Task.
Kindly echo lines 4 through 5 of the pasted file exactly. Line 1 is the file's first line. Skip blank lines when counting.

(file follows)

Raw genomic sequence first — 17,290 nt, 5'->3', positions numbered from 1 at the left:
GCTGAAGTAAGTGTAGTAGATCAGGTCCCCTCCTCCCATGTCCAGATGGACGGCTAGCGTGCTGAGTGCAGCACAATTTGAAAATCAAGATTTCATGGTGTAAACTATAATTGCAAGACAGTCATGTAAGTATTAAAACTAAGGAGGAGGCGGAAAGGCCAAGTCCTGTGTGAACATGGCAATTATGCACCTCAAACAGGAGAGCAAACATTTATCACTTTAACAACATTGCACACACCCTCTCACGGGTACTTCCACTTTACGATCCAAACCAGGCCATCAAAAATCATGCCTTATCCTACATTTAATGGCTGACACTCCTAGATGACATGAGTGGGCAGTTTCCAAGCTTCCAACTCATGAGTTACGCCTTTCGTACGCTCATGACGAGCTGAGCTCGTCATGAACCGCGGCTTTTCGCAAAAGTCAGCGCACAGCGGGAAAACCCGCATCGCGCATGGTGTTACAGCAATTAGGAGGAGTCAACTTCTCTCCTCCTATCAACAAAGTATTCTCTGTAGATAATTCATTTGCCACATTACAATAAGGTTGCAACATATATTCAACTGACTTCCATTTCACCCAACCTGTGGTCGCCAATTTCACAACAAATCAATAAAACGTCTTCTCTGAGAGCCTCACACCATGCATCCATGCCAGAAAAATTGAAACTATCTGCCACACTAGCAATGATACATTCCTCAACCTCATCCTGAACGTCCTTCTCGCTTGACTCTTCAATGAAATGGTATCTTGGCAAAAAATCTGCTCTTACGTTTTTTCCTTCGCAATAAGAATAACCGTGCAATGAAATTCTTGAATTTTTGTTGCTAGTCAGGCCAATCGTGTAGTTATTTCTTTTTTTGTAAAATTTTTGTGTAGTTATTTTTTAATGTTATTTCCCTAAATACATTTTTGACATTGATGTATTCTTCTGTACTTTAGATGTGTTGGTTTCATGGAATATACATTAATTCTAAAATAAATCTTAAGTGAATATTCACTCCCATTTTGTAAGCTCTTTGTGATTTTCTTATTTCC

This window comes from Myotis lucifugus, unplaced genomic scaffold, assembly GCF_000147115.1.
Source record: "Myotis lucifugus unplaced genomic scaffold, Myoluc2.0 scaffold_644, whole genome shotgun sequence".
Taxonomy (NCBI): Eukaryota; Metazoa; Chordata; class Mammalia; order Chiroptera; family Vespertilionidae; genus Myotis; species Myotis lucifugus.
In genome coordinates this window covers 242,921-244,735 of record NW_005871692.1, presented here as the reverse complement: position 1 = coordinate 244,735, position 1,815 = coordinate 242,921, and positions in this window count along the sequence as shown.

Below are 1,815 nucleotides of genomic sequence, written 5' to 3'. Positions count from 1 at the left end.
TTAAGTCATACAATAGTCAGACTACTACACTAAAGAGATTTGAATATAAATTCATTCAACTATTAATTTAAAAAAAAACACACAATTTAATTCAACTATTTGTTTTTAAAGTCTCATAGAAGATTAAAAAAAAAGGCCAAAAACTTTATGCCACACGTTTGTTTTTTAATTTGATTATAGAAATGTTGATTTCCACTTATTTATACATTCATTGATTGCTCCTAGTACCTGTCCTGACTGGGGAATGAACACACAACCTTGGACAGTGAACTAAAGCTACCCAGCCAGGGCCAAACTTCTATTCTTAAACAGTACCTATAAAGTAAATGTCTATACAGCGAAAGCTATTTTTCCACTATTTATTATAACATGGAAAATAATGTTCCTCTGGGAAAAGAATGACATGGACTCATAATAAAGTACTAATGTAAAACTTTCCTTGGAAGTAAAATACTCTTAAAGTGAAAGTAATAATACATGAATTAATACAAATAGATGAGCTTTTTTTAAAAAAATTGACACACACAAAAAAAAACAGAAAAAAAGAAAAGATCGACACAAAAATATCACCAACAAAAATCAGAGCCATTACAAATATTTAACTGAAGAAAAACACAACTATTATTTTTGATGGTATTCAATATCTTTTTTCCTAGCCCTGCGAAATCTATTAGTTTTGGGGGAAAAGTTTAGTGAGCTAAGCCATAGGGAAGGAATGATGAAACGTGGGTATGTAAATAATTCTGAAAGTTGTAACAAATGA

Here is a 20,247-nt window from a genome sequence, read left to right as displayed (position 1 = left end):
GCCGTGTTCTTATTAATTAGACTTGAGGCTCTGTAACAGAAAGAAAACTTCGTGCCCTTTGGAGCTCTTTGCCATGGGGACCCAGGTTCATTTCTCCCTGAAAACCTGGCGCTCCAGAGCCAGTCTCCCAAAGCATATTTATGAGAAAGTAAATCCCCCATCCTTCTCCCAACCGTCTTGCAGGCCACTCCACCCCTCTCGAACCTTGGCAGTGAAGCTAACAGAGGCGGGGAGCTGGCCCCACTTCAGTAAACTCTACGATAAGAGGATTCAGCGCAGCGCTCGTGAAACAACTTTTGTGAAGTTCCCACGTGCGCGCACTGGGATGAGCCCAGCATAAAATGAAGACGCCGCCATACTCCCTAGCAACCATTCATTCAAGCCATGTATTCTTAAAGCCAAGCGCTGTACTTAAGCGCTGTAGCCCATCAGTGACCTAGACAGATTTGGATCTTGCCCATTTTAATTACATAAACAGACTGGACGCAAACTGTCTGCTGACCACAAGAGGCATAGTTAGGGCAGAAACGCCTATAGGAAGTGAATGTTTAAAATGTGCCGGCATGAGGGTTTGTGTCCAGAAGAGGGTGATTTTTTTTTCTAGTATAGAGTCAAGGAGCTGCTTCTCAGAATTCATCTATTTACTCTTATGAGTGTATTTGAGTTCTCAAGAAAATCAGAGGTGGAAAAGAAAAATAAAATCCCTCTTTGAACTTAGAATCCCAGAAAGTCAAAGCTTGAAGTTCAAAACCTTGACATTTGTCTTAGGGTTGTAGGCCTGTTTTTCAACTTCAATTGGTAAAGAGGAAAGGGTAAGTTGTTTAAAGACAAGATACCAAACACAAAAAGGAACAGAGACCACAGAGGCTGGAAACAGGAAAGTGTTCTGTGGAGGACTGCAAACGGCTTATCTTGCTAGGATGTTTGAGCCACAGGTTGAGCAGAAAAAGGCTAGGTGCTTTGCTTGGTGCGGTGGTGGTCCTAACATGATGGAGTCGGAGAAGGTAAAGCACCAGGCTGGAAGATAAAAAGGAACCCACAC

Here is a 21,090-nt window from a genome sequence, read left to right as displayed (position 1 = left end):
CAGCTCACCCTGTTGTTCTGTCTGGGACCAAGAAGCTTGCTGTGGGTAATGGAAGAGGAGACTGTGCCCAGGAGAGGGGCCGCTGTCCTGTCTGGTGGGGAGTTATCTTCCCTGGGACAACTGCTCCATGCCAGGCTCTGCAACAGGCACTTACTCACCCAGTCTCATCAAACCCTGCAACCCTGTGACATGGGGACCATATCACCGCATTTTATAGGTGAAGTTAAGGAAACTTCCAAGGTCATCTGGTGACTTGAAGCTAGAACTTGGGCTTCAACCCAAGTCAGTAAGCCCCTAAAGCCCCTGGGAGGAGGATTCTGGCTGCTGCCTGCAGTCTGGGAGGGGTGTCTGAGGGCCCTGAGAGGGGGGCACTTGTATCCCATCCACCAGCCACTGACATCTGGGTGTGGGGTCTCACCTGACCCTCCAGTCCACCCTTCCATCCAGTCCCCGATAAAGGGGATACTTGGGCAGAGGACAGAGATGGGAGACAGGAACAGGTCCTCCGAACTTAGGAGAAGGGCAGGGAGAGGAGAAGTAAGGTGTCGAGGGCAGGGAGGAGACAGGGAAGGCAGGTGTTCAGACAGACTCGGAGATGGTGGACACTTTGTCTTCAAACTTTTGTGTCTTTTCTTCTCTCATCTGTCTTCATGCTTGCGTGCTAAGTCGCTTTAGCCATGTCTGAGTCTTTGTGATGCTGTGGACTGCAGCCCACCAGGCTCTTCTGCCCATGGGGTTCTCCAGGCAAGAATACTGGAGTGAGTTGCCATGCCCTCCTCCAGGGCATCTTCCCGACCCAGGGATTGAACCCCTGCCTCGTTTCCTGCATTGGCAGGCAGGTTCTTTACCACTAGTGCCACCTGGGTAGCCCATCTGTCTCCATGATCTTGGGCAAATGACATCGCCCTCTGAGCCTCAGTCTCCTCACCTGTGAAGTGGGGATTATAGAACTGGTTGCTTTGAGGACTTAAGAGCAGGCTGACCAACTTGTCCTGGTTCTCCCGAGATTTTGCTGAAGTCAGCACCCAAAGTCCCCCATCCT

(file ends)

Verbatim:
Source record: "Myotis lucifugus unplaced genomic scaffold, Myoluc2.0 scaffold_644, whole genome shotgun sequence".
Taxonomy (NCBI): Eukaryota; Metazoa; Chordata; class Mammalia; order Chiroptera; family Vespertilionidae; genus Myotis; species Myotis lucifugus.